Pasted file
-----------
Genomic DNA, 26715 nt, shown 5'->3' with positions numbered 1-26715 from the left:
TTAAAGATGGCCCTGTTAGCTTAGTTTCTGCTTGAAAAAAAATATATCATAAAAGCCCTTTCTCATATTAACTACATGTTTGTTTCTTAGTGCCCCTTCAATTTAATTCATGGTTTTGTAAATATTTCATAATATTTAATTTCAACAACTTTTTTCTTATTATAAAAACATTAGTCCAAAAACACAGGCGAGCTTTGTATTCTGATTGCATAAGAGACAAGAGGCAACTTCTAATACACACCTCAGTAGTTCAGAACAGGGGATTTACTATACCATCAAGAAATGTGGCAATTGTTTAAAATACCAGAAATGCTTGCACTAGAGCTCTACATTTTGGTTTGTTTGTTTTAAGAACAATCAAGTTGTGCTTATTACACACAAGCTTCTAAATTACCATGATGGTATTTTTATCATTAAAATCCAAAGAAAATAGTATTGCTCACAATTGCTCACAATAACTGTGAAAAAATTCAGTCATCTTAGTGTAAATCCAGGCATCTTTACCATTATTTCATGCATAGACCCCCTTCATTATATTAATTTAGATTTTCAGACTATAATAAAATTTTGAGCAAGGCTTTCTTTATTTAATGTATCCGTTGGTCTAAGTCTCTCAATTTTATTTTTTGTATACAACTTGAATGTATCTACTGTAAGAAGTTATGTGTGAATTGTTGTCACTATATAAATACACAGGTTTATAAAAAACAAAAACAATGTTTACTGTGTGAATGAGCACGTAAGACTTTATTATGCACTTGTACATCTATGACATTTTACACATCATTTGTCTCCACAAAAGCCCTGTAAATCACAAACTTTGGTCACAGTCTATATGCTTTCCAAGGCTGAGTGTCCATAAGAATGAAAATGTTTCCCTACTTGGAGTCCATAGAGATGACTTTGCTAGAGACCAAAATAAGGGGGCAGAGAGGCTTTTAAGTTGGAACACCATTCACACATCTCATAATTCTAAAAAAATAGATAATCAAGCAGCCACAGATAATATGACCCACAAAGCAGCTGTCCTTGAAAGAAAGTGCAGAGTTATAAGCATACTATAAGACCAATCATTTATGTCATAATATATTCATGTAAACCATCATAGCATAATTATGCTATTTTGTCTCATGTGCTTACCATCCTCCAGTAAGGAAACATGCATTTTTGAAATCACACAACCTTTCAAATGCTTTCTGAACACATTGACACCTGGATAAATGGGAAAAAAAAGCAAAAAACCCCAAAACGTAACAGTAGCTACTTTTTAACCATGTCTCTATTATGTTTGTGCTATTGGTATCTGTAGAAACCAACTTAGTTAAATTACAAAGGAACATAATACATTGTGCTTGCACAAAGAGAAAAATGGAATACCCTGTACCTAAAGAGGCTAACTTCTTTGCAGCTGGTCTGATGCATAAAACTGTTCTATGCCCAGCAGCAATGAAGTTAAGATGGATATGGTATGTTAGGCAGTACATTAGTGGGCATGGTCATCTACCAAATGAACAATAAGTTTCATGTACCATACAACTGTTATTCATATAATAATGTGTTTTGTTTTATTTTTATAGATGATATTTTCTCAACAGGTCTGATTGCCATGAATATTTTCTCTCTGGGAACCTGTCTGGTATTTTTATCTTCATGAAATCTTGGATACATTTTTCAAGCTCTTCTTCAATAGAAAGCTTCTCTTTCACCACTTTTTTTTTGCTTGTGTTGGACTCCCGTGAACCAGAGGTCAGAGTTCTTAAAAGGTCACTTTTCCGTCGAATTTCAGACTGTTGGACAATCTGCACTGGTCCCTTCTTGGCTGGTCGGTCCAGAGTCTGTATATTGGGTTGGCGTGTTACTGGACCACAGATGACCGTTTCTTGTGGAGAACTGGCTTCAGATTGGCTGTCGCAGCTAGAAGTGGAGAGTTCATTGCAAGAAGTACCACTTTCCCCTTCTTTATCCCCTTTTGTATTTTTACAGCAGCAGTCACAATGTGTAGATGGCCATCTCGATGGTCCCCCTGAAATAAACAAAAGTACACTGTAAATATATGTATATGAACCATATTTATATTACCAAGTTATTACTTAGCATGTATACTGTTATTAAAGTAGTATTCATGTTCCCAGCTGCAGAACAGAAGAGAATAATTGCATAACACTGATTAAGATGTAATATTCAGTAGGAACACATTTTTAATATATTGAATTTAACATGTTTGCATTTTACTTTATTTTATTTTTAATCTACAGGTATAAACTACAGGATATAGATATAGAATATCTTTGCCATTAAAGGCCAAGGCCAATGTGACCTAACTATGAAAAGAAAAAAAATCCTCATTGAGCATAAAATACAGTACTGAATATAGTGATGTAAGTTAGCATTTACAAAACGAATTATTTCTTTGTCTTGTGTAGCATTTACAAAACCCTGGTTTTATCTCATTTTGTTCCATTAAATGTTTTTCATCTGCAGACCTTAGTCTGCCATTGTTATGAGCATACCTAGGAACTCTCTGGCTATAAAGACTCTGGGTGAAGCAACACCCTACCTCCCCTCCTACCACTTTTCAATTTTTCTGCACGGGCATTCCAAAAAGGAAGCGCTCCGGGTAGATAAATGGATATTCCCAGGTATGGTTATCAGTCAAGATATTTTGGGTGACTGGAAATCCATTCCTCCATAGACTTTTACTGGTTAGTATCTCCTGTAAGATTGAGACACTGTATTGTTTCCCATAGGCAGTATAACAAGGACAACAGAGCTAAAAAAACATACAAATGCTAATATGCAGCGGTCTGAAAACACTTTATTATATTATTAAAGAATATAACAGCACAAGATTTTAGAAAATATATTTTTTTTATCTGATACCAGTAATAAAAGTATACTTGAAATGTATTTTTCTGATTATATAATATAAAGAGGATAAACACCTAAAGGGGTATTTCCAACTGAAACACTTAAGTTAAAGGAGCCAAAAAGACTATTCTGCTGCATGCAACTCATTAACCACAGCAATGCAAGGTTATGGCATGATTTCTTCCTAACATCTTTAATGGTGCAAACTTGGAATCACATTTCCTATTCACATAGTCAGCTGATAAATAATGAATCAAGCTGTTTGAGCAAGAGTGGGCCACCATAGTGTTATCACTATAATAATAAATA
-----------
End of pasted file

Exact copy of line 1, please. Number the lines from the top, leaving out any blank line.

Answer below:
Genomic DNA, 26715 nt, shown 5'->3' with positions numbered 1-26715 from the left: